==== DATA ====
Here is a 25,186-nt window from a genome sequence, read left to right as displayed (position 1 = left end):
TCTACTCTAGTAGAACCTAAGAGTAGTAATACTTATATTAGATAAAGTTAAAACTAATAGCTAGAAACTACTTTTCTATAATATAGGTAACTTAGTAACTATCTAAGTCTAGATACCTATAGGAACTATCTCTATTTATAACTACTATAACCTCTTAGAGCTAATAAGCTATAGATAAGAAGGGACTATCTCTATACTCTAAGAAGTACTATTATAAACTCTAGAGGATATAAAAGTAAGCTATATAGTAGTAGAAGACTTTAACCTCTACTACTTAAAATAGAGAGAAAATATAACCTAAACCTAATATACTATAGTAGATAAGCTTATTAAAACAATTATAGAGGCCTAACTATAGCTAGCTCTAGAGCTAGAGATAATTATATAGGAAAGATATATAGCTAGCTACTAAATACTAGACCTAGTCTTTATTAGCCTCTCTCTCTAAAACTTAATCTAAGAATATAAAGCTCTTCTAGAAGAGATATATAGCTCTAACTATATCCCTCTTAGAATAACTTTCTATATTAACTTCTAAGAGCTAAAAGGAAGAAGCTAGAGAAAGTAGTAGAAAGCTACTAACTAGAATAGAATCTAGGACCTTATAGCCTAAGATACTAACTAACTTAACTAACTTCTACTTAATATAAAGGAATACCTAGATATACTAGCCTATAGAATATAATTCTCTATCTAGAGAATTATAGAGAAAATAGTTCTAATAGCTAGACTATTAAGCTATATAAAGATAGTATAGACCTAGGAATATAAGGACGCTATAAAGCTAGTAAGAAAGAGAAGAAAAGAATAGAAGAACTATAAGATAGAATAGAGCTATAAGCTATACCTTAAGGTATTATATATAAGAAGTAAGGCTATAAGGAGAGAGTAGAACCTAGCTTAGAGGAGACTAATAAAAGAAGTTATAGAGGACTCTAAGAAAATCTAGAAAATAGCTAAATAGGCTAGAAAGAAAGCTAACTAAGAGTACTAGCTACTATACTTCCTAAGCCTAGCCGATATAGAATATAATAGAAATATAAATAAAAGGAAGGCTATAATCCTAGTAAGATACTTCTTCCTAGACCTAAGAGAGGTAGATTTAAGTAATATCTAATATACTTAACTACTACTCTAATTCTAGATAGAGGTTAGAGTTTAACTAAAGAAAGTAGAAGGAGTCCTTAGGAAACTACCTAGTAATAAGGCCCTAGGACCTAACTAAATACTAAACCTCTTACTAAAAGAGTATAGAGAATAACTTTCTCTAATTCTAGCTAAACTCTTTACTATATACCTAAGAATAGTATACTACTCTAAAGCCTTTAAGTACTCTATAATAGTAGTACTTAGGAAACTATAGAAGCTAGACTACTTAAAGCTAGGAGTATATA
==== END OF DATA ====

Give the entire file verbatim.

Here is a 25,186-nt window from a genome sequence, read left to right as displayed (position 1 = left end):
TCTACTCTAGTAGAACCTAAGAGTAGTAATACTTATATTAGATAAAGTTAAAACTAATAGCTAGAAACTACTTTTCTATAATATAGGTAACTTAGTAACTATCTAAGTCTAGATACCTATAGGAACTATCTCTATTTATAACTACTATAACCTCTTAGAGCTAATAAGCTATAGATAAGAAGGGACTATCTCTATACTCTAAGAAGTACTATTATAAACTCTAGAGGATATAAAAGTAAGCTATATAGTAGTAGAAGACTTTAACCTCTACTACTTAAAATAGAGAGAAAATATAACCTAAACCTAATATACTATAGTAGATAAGCTTATTAAAACAATTATAGAGGCCTAACTATAGCTAGCTCTAGAGCTAGAGATAATTATATAGGAAAGATATATAGCTAGCTACTAAATACTAGACCTAGTCTTTATTAGCCTCTCTCTCTAAAACTTAATCTAAGAATATAAAGCTCTTCTAGAAGAGATATATAGCTCTAACTATATCCCTCTTAGAATAACTTTCTATATTAACTTCTAAGAGCTAAAAGGAAGAAGCTAGAGAAAGTAGTAGAAAGCTACTAACTAGAATAGAATCTAGGACCTTATAGCCTAAGATACTAACTAACTTAACTAACTTCTACTTAATATAAAGGAATACCTAGATATACTAGCCTATAGAATATAATTCTCTATCTAGAGAATTATAGAGAAAATAGTTCTAATAGCTAGACTATTAAGCTATATAAAGATAGTATAGACCTAGGAATATAAGGACGCTATAAAGCTAGTAAGAAAGAGAAGAAAAGAATAGAAGAACTATAAGATAGAATAGAGCTATAAGCTATACCTTAAGGTATTATATATAAGAAGTAAGGCTATAAGGAGAGAGTAGAACCTAGCTTAGAGGAGACTAATAAAAGAAGTTATAGAGGACTCTAAGAAAATCTAGAAAATAGCTAAATAGGCTAGAAAGAAAGCTAACTAAGAGTACTAGCTACTATACTTCCTAAGCCTAGCCGATATAGAATATAATAGAAATATAAATAAAAGGAAGGCTATAATCCTAGTAAGATACTTCTTCCTAGACCTAAGAGAGGTAGATTTAAGTAATATCTAATATACTTAACTACTACTCTAATTCTAGATAGAGGTTAGAGTTTAACTAAAGAAAGTAGAAGGAGTCCTTAGGAAACTACCTAGTAATAAGGCCCTAGGACCTAACTAAATACTAAACCTCTTACTAAAAGAGTATAGAGAATAACTTTCTCTAATTCTAGCTAAACTCTTTACTATATACCTAAGAATAGTATACTACTCTAAAGCCTTTAAGTACTCTATAATAGTAGTACTTAGGAAACTATAGAAGCTAGACTACTTAAAGCTAGGAGTATATA